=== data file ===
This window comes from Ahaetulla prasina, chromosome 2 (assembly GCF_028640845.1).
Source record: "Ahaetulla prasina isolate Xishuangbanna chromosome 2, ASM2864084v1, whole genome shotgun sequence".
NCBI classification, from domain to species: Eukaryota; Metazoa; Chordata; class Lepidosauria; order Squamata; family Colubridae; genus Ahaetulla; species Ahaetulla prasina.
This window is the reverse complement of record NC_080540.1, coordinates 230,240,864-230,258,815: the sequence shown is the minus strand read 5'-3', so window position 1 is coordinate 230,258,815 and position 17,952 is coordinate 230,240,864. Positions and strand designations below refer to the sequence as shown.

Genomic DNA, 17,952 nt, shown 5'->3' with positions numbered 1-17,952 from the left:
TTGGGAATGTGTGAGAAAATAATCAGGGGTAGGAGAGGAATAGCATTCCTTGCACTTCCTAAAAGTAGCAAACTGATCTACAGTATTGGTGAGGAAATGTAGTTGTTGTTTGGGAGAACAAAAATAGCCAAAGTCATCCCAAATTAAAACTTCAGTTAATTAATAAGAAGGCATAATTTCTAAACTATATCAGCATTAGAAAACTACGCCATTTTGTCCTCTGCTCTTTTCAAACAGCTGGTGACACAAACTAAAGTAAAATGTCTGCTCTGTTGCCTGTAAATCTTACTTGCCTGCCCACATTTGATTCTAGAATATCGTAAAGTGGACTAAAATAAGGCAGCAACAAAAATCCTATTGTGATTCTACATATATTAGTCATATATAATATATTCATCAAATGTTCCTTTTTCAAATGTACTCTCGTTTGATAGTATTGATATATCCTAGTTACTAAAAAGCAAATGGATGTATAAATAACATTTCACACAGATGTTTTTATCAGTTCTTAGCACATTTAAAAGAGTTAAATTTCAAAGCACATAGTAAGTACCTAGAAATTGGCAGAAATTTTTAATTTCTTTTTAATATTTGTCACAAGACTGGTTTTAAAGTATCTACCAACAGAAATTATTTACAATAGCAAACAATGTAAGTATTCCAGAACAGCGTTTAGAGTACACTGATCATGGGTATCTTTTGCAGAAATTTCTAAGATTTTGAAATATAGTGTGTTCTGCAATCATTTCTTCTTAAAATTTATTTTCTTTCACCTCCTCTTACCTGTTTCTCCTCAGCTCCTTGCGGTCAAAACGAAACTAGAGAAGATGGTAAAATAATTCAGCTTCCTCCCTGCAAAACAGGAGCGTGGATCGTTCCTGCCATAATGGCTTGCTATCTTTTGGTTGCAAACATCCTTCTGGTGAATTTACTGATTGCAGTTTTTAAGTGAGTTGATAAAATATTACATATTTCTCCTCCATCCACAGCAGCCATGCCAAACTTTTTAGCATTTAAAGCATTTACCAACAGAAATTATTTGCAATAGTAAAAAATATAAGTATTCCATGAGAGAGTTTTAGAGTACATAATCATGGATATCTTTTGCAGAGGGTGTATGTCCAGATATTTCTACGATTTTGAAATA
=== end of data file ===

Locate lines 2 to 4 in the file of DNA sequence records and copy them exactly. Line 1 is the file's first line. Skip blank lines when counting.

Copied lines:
Source record: "Ahaetulla prasina isolate Xishuangbanna chromosome 2, ASM2864084v1, whole genome shotgun sequence".
NCBI classification, from domain to species: Eukaryota; Metazoa; Chordata; class Lepidosauria; order Squamata; family Colubridae; genus Ahaetulla; species Ahaetulla prasina.
This window is the reverse complement of record NC_080540.1, coordinates 230,240,864-230,258,815: the sequence shown is the minus strand read 5'-3', so window position 1 is coordinate 230,258,815 and position 17,952 is coordinate 230,240,864. Positions and strand designations below refer to the sequence as shown.